The panel discussion with Ruth Durrer (Professor for physics at the University of Geneva) and the Geneva artist Christian Gonzenbach on Wednesday December 10, 2014 promised to be passionate and insightful. It kept this promise. The talk was moderated by Elisabeth Chardon, journalist with the daily newspaper ‘Le temps’.
Ruth Durrer opened the event with a short talk on the topic of dark matter, followed by a video portrait showing Christian Gonzenbach at work in his studio. This 20 minute introduction successfully sparked the audiences´ curiosity in the 'Bâtiment d’art contemporain' in Geneva. They were about to partake in an encounter of Art and Science, a meeting of not only of two very different worlds, but also of two languages that were going to be deciphered by the panel.
Both Art and Science transcend the familiar
Art and Science are both based in the fascination of the unknown. Each tries to explore the same basic questions about the Why and the How of our existence and the Universe. For Ruth Durrer the great unknown is the composition of dark matter that fills 25 percent of our Universe. We know that this dark matter exists because of its proven gravitational force. However, its essence is still unknown to us. The physicist´s eyes glow with excitement while she imagines how one day she might discover the particle or the many particles that form this dark matter.
It is the same fascination with the Unknown that makes artist Christian Gonzenbach experiment with a different kind of matter. He is thrilled by the shapes that a hot piece of metal form when it is funneled through a block of styrofoam. He uses the technique to create many of his sculptures. “Art and Science” are seeking to transcend the known. Each is driven by the same excitement as the search for the monster of Loch Ness, something humanity has never seen except for waves and shadows. I am interested in exploring the unknown in our well known world, in finding new forms in places that we believe to know through and through”, the artist says.
Artists and scientist don´t speak the same language: the existence of a creative misunderstanding
What is known to one person can still contain a part of the Unknown for the other. Even though CERN has done a lot in recent years to enable encounters between physicists and artists there still remains a lack of understanding between art and science. Christian Gonzenbach sees a creative aspect in the effort to overcome this misunderstanding. The opening of CERN’s doors has allowed many contemporary artists to get to know the work of the physicists at the particle accelerator LHC from a close.
In his words the encounters at CERN resemble a dialogue between strangers who do not speak the same language. The words of the one do not possess the same meaning for the other. However, terms of the physicists like ‘Wimpzilla’ or ‘Gravitos’ - both particles are discussed as potential components of dark matter – do possess a poetic quality, says Christian Gonzenbach. They spark curiosity and creative interest. By speaking them out loud they bring up images.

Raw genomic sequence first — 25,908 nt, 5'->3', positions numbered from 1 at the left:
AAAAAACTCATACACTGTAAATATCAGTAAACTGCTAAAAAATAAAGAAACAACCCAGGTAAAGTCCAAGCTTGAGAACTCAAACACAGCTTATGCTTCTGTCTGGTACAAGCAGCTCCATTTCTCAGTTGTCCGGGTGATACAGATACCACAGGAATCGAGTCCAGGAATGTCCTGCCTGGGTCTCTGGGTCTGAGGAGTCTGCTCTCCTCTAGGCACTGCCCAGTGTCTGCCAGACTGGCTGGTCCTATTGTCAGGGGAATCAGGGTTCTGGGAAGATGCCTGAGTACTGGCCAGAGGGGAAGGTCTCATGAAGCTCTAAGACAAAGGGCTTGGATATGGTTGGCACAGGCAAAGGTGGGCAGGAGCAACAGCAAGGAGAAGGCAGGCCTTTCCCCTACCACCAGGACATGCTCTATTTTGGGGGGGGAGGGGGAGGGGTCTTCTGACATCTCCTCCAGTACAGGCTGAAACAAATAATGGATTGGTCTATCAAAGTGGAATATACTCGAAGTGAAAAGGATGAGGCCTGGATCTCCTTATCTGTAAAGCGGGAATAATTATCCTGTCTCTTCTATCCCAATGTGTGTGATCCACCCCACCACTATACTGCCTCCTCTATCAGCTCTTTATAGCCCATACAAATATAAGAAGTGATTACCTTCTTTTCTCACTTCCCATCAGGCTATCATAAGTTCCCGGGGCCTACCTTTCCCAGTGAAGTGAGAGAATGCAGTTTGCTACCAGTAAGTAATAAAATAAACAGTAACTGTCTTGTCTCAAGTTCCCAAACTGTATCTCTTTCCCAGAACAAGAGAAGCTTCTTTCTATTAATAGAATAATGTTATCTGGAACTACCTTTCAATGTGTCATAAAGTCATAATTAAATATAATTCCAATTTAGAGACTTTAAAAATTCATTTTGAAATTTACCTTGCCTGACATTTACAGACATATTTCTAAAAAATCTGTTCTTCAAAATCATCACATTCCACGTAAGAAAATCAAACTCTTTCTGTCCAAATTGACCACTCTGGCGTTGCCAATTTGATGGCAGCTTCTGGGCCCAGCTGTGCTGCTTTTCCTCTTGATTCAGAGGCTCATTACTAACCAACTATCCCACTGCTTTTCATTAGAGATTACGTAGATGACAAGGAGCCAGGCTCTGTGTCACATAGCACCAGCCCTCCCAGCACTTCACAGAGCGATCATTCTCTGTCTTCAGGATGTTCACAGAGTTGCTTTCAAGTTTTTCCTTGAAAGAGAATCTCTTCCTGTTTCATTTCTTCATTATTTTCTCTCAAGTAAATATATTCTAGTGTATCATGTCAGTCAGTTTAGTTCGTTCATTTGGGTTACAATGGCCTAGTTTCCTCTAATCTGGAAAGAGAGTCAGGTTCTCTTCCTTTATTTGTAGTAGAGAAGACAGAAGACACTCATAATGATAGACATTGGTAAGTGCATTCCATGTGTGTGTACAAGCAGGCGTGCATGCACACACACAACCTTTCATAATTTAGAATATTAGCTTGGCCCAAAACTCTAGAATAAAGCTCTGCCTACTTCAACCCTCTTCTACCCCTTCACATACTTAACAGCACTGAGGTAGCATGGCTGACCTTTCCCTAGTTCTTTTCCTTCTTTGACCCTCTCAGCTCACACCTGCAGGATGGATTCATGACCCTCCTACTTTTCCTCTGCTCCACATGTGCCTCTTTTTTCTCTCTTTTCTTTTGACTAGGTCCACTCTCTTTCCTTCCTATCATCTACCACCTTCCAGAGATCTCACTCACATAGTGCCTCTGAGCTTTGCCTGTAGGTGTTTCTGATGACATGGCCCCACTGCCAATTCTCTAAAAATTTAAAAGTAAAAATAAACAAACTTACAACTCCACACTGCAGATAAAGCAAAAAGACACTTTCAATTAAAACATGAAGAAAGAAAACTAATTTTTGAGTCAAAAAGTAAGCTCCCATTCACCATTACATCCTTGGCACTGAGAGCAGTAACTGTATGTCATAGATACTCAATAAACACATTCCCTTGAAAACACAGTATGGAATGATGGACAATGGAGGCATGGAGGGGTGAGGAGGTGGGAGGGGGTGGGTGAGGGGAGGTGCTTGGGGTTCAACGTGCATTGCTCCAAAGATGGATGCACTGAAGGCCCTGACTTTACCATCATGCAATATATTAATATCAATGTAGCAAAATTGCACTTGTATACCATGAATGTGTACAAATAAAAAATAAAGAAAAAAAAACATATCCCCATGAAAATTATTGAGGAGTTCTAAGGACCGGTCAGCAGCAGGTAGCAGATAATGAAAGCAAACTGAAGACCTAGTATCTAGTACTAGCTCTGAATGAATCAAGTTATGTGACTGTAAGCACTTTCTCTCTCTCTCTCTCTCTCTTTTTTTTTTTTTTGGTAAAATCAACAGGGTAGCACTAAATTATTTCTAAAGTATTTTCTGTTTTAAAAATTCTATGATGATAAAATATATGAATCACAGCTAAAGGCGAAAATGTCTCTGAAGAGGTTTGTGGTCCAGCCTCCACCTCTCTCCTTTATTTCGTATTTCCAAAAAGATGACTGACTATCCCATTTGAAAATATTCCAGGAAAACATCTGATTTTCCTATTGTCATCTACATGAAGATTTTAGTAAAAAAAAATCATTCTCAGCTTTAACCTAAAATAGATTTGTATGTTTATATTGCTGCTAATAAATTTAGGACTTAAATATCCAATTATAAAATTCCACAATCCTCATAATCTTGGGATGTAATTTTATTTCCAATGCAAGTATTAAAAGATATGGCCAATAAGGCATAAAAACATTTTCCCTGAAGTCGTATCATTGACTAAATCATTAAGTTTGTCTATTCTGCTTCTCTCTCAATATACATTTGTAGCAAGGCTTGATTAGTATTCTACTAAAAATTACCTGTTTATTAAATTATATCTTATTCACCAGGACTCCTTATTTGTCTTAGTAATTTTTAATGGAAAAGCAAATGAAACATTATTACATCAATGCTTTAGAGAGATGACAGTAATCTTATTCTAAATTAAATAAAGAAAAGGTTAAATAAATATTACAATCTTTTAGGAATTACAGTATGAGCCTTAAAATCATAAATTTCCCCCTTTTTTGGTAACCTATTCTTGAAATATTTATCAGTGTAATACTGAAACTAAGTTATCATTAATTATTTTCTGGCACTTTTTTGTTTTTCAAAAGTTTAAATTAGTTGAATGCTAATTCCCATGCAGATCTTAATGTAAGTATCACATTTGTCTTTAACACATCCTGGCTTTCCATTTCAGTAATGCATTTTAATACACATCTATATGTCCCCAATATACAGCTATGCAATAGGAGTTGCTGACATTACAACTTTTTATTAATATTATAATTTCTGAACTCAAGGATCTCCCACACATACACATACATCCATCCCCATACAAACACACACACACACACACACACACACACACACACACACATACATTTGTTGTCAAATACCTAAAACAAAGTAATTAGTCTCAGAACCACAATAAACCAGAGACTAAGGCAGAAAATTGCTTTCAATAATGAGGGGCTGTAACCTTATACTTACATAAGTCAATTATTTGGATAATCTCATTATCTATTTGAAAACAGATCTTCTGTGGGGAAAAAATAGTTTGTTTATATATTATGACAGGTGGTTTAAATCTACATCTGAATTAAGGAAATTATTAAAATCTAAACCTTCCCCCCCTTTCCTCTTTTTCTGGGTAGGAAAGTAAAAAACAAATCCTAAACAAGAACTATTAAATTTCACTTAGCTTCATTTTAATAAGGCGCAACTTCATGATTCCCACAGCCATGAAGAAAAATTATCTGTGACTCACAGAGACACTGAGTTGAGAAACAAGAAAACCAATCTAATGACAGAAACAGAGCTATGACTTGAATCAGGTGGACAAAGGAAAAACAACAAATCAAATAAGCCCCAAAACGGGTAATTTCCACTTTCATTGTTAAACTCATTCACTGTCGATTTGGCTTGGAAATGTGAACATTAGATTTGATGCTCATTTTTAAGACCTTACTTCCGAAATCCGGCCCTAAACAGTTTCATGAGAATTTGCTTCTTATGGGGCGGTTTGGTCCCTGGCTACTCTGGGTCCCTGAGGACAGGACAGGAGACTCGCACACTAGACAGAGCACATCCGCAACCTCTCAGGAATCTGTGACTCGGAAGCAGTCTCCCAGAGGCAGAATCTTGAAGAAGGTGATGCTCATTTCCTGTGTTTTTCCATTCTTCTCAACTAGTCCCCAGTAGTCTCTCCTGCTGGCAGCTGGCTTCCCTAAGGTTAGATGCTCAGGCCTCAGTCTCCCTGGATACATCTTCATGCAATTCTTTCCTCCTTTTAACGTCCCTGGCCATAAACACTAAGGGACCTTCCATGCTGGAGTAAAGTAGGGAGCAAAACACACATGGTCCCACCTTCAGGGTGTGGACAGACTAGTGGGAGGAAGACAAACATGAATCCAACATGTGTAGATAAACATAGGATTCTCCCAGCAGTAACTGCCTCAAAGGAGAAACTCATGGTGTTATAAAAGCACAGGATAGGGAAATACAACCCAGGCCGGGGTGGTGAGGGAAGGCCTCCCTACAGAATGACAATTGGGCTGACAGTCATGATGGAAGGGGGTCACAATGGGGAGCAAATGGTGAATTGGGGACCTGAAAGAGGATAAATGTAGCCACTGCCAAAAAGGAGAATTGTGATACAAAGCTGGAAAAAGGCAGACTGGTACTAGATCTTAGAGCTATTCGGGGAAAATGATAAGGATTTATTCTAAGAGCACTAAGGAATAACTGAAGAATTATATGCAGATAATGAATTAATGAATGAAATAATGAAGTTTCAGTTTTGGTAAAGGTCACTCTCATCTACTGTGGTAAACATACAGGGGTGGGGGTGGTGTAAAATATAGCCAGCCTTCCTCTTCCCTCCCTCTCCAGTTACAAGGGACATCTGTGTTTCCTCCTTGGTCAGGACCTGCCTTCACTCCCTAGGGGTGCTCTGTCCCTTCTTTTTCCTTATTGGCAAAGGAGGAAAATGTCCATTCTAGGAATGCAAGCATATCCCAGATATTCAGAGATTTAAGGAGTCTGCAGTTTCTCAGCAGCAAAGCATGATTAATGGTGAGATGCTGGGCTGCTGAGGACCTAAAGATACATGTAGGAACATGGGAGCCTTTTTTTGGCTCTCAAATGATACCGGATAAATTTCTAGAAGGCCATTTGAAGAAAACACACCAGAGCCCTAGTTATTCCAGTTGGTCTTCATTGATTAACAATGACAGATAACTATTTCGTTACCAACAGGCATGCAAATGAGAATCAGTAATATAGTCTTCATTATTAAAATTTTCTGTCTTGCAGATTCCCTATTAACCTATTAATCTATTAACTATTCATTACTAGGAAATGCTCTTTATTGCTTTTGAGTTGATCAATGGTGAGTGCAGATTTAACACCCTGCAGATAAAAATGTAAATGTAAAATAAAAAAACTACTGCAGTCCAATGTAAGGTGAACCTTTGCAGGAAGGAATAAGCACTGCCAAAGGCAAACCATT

Whenever I see an equation I see particles
The individual perception of knowledge by the laymen is different from the knowledge itself. Christian Gonzenbach confessed his disappointment during his visit at CERN: none of the objects that were studied at the LHC were in fact visible. With a smile he said: “When I arrived at the laboratories I hoped to find refrigerators filled with dark matter to form a sculpture from it.”
“But all I found in the refrigerators was beer, as well as numbers and equations on the computer screens.” These equations carried no meaning for the artist whereas for Ruth Durrer they form into an image: “Whenever I look at an equation I immediately see the particle that this equation describes. This is like a musician who hears music when he looks at a sheet of music. Christian Gonzenbach added: “For that same reason you hear so much lack of comprehension about modern Art – because it does not come with the codes to understand it.”
Easier access to emotions and sentiment with artistic means
Science is a source of inspiration for the artist, but the exchange with artists is also inspiring for scientists, said Ruth Durrer. “Artists, as well as physicists, ask stupid questions that are not as trivial as they seem. These questions have the potential to extend our framework. My husband is an artist and he often asks me very simple questions that get me to rethink the well known. Every now and then I have difficulties to explain things. This means that that they were not clear to me either.” Beyond posing these naïve questions, art can deliver answers where science is not in charge. “It is easier to gain access to emotions and feelings with artistic means. However, in other fields physicists do give appropriate answers.”
Physics and music are part of our culture
In the end of the discussion Elisabeth Chardon wanted to know what physics and art are actually good for in the end. Christian Gonzenbach answered with a quote from Robert Filiou. “Art makes life more interesting than Art itself.” He adapted that quote during his time at CERN. “Physics makes life more interesting than physics itself.”
For Ruth Durrer “Like music, physics is a fundamental need of humans. It is part of our culture. It is the difference between humans and the animal that just wants to ensure its survival.”
Marc Turiault (published 12.12.2014)
The experimental physicist Martin Pohl is Professor at the University of Geneva and works at CERN. Christian Gonzenbach works as an artist in Geneva. In a discussion moderated by Susanne Steiger they discussed in a hangout the phenomena of dark matter and the question how physics and art inspire one another.